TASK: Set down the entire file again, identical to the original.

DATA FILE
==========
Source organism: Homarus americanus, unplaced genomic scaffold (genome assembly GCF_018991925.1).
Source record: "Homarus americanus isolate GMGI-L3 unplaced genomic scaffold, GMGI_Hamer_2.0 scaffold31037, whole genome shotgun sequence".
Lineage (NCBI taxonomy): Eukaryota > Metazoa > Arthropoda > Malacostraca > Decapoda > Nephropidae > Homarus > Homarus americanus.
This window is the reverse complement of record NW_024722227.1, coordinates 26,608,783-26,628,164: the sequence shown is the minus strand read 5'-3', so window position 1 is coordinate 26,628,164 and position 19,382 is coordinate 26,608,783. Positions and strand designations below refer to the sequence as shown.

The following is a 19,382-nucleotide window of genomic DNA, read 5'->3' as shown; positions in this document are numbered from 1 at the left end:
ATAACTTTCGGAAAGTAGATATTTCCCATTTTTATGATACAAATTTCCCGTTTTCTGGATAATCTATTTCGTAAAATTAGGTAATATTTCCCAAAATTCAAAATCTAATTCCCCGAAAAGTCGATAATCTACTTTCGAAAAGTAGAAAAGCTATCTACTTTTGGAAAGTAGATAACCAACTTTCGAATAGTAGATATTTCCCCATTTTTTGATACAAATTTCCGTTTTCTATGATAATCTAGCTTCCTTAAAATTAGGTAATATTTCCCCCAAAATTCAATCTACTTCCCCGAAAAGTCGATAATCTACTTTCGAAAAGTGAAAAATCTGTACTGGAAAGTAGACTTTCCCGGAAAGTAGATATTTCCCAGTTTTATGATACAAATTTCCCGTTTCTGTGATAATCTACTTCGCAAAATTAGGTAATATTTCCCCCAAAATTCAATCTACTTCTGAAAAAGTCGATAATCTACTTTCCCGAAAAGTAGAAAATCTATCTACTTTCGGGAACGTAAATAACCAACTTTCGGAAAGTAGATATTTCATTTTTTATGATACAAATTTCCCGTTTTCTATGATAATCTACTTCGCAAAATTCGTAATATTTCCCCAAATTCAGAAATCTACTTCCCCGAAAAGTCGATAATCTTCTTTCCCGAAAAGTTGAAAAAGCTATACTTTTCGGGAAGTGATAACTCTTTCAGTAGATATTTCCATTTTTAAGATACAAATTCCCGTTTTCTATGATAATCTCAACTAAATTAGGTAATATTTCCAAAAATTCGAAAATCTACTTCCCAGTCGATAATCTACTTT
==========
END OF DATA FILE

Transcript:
Source organism: Homarus americanus, unplaced genomic scaffold (genome assembly GCF_018991925.1).
Source record: "Homarus americanus isolate GMGI-L3 unplaced genomic scaffold, GMGI_Hamer_2.0 scaffold31037, whole genome shotgun sequence".
Lineage (NCBI taxonomy): Eukaryota > Metazoa > Arthropoda > Malacostraca > Decapoda > Nephropidae > Homarus > Homarus americanus.
This window is the reverse complement of record NW_024722227.1, coordinates 26,608,783-26,628,164: the sequence shown is the minus strand read 5'-3', so window position 1 is coordinate 26,628,164 and position 19,382 is coordinate 26,608,783. Positions and strand designations below refer to the sequence as shown.

The following is a 19,382-nucleotide window of genomic DNA, read 5'->3' as shown; positions in this document are numbered from 1 at the left end:
ATAACTTTCGGAAAGTAGATATTTCCCATTTTTATGATACAAATTTCCCGTTTTCTGGATAATCTATTTCGTAAAATTAGGTAATATTTCCCAAAATTCAAAATCTAATTCCCCGAAAAGTCGATAATCTACTTTCGAAAAGTAGAAAAGCTATCTACTTTTGGAAAGTAGATAACCAACTTTCGAATAGTAGATATTTCCCCATTTTTTGATACAAATTTCCGTTTTCTATGATAATCTAGCTTCCTTAAAATTAGGTAATATTTCCCCCAAAATTCAATCTACTTCCCCGAAAAGTCGATAATCTACTTTCGAAAAGTGAAAAATCTGTACTGGAAAGTAGACTTTCCCGGAAAGTAGATATTTCCCAGTTTTATGATACAAATTTCCCGTTTCTGTGATAATCTACTTCGCAAAATTAGGTAATATTTCCCCCAAAATTCAATCTACTTCTGAAAAAGTCGATAATCTACTTTCCCGAAAAGTAGAAAATCTATCTACTTTCGGGAACGTAAATAACCAACTTTCGGAAAGTAGATATTTCATTTTTTATGATACAAATTTCCCGTTTTCTATGATAATCTACTTCGCAAAATTCGTAATATTTCCCCAAATTCAGAAATCTACTTCCCCGAAAAGTCGATAATCTTCTTTCCCGAAAAGTTGAAAAAGCTATACTTTTCGGGAAGTGATAACTCTTTCAGTAGATATTTCCATTTTTAAGATACAAATTCCCGTTTTCTATGATAATCTCAACTAAATTAGGTAATATTTCCAAAAATTCGAAAATCTACTTCCCAGTCGATAATCTACTTT